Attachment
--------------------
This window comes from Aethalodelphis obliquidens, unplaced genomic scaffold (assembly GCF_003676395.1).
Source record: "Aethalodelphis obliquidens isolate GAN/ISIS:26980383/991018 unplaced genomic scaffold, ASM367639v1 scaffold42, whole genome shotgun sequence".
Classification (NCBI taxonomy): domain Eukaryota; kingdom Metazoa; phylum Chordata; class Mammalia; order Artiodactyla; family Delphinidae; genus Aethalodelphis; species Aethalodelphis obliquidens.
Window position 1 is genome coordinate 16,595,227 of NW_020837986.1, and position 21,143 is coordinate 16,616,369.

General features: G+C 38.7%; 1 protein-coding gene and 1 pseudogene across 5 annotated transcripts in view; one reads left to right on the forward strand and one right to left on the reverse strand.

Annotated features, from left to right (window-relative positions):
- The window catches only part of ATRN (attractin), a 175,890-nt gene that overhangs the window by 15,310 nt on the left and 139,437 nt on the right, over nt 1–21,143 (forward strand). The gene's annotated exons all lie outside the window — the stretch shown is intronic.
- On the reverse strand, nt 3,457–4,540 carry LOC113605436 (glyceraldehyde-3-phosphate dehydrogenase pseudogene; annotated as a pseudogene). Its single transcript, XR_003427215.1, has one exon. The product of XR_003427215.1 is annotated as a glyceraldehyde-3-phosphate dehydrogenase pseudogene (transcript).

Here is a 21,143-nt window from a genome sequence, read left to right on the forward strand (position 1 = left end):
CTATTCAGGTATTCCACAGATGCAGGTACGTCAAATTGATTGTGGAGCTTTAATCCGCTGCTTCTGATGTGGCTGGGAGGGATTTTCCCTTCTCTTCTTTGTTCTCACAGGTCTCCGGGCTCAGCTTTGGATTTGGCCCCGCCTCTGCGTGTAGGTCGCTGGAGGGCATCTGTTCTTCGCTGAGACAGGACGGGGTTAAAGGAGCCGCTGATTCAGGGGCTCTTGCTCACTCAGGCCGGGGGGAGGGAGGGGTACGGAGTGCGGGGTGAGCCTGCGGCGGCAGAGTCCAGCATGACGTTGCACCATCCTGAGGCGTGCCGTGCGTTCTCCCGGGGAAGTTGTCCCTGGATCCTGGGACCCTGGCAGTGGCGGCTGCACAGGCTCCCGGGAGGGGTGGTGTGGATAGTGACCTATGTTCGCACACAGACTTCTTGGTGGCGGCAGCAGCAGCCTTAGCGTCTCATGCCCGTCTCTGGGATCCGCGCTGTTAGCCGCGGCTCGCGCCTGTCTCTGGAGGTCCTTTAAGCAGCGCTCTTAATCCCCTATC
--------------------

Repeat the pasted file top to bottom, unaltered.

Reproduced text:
This window comes from Aethalodelphis obliquidens, unplaced genomic scaffold (assembly GCF_003676395.1).
Source record: "Aethalodelphis obliquidens isolate GAN/ISIS:26980383/991018 unplaced genomic scaffold, ASM367639v1 scaffold42, whole genome shotgun sequence".
Classification (NCBI taxonomy): domain Eukaryota; kingdom Metazoa; phylum Chordata; class Mammalia; order Artiodactyla; family Delphinidae; genus Aethalodelphis; species Aethalodelphis obliquidens.
Window position 1 is genome coordinate 16,595,227 of NW_020837986.1, and position 21,143 is coordinate 16,616,369.

General features: G+C 38.7%; 1 protein-coding gene and 1 pseudogene across 5 annotated transcripts in view; one reads left to right on the forward strand and one right to left on the reverse strand.

Annotated features, from left to right (window-relative positions):
- The window catches only part of ATRN (attractin), a 175,890-nt gene that overhangs the window by 15,310 nt on the left and 139,437 nt on the right, over nt 1–21,143 (forward strand). The gene's annotated exons all lie outside the window — the stretch shown is intronic.
- On the reverse strand, nt 3,457–4,540 carry LOC113605436 (glyceraldehyde-3-phosphate dehydrogenase pseudogene; annotated as a pseudogene). Its single transcript, XR_003427215.1, has one exon. The product of XR_003427215.1 is annotated as a glyceraldehyde-3-phosphate dehydrogenase pseudogene (transcript).

Here is a 21,143-nt window from a genome sequence, read left to right on the forward strand (position 1 = left end):
CTATTCAGGTATTCCACAGATGCAGGTACGTCAAATTGATTGTGGAGCTTTAATCCGCTGCTTCTGATGTGGCTGGGAGGGATTTTCCCTTCTCTTCTTTGTTCTCACAGGTCTCCGGGCTCAGCTTTGGATTTGGCCCCGCCTCTGCGTGTAGGTCGCTGGAGGGCATCTGTTCTTCGCTGAGACAGGACGGGGTTAAAGGAGCCGCTGATTCAGGGGCTCTTGCTCACTCAGGCCGGGGGGAGGGAGGGGTACGGAGTGCGGGGTGAGCCTGCGGCGGCAGAGTCCAGCATGACGTTGCACCATCCTGAGGCGTGCCGTGCGTTCTCCCGGGGAAGTTGTCCCTGGATCCTGGGACCCTGGCAGTGGCGGCTGCACAGGCTCCCGGGAGGGGTGGTGTGGATAGTGACCTATGTTCGCACACAGACTTCTTGGTGGCGGCAGCAGCAGCCTTAGCGTCTCATGCCCGTCTCTGGGATCCGCGCTGTTAGCCGCGGCTCGCGCCTGTCTCTGGAGGTCCTTTAAGCAGCGCTCTTAATCCCCTATC